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Acorda files for bankruptcy, reveals asset sale plan

Dive Brief:

  • Acorda Therapeutics has filed for bankruptcy and, on Monday, announced it has reached an agreement to sell essentially all its assets to another drugmaker.
  • Acorda said it chose to pursue Chapter 11 bankruptcy, which aims to reorganize a business and repay creditors, following a “lengthy strategic review.” The company markets three products: a Parkinson’s disease medication, Inbrija, and two treatments called Ampyra and Fampyra that are meant to help multiple sclerosis patients walk.
  • Merz Therapeutics, one of the businesses under German company Merz Group, has decided to buy rights to those three drugs and Acorda’s other assets for $185 million. Merz is acting as a stalking horse bidder, meaning other potential buyers may come forward. The sale will be conducted through a court-supervised process and is expected to conclude in June.

Dive Insight:

Founded in 1995, Acorda hit a series of setbacks over the past decade that have significantly whittled its share price.

In April 2017, a court invalidated key patents protecting Amypra, which, at the time, accounted for almost all of the company’s revenue. By August, one of Acorda’s main shareholders, the asset management firm Scopia Capital Management, was pushing for a strategic review and the consideration of a sale. Later that month, the Food and Drug Administration rejected an approval application for Inbrija, which Acorda got through a $525 million acquisition of Civitas Therapeutics in 2014.

Not long after, Acorda discontinued development for one of the drugs it secured through the $363 million purchase of a Finland-based biotechnology company.

Acorda had answers to most of these challenges. It appealed the patent ruling, refiled the Inbrija application and set up a poison pill to discourage investors from siding with Scopia.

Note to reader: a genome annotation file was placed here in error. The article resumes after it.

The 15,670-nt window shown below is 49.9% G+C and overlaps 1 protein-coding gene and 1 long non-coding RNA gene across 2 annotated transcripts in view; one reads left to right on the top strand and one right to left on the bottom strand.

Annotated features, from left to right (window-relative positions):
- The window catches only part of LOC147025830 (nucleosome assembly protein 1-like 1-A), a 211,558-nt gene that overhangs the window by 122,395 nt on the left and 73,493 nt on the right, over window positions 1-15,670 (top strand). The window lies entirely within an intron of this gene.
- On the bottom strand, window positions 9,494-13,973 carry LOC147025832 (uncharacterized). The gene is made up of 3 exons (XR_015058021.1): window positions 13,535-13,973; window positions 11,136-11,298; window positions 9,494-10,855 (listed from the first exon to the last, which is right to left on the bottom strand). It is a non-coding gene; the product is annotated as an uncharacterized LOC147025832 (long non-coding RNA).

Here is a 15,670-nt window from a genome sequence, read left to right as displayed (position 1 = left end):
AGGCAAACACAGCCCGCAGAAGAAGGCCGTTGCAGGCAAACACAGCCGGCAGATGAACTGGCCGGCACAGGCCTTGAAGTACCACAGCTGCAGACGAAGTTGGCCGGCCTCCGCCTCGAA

The latter two pieces of that plan ultimately worked. The FDA approved Inbrija in December 2018, and Acorda never sold. But with the Ampyra case, which went all the way up to the U.S. Supreme Court, the company lost. A couple weeks after the high court refused to take the case, Acorda announced plans to lay off a quarter of its workforce, or about 120 employees, as part of a larger restructuring designed to cut costs.

Acorda hasn’t rebounded since. Following the bankruptcy announcement, company shares lost more than three-quarters of their value.

“Acorda’s management team and board have evaluated all of our strategic options, and following an exhaustive process believe that this option is in the best interest of stakeholders,” said Ron Cohen, the company’s CEO, in a statement.

“One of our top priorities is to ensure an uninterrupted supply of our medications to people with multiple sclerosis and Parkinson’s disease. We are confident that Merz Therapeutics, if they are the ultimate acquirer, will be able to seamlessly continue serving these patients’ needs,” Cohen added.

To continue to fund operations during the bankruptcy process, Acorda said it and certain noteholders have entered a financing agreement that will provide $20 million in “new money.” As of Sept. 30, the company had $33.6 million in cash, cash equivalents and restricted cash.

While biotech bankruptcies are relatively rare, Acorda wasn’t alone in its announcement. Eiger BioPharmaceuticals, a drugmaker focused on rare metabolic diseases, filed for Chapter 11 protection on Monday as well.

Eiger has already agreed to sell its only product to a stalking horse bidder for up to $26 million.